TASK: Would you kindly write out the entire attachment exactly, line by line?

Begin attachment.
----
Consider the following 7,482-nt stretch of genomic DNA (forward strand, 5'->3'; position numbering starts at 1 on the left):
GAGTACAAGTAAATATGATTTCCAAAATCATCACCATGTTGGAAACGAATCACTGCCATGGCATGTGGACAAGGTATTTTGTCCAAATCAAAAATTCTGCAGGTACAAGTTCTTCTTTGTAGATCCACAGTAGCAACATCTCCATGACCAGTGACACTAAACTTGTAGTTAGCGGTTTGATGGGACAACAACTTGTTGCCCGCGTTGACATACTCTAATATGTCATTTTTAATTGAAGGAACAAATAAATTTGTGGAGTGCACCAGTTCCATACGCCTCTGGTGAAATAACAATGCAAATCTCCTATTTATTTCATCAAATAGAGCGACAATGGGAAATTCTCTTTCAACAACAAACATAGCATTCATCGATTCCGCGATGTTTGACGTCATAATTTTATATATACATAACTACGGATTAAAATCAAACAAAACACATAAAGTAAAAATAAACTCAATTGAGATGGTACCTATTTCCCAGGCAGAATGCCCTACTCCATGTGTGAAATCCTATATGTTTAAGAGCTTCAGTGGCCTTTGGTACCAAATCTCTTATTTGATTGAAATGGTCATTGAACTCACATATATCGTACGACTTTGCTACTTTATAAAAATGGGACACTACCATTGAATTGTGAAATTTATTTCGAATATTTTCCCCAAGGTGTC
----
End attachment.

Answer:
Consider the following 7,482-nt stretch of genomic DNA (forward strand, 5'->3'; position numbering starts at 1 on the left):
GAGTACAAGTAAATATGATTTCCAAAATCATCACCATGTTGGAAACGAATCACTGCCATGGCATGTGGACAAGGTATTTTGTCCAAATCAAAAATTCTGCAGGTACAAGTTCTTCTTTGTAGATCCACAGTAGCAACATCTCCATGACCAGTGACACTAAACTTGTAGTTAGCGGTTTGATGGGACAACAACTTGTTGCCCGCGTTGACATACTCTAATATGTCATTTTTAATTGAAGGAACAAATAAATTTGTGGAGTGCACCAGTTCCATACGCCTCTGGTGAAATAACAATGCAAATCTCCTATTTATTTCATCAAATAGAGCGACAATGGGAAATTCTCTTTCAACAACAAACATAGCATTCATCGATTCCGCGATGTTTGACGTCATAATTTTATATATACATAACTACGGATTAAAATCAAACAAAACACATAAAGTAAAAATAAACTCAATTGAGATGGTACCTATTTCCCAGGCAGAATGCCCTACTCCATGTGTGAAATCCTATATGTTTAAGAGCTTCAGTGGCCTTTGGTACCAAATCTCTTATTTGATTGAAATGGTCATTGAACTCACATATATCGTACGACTTTGCTACTTTATAAAAATGGGACACTACCATTGAATTGTGAAATTTATTTCGAATATTTTCCCCAAGGTGTC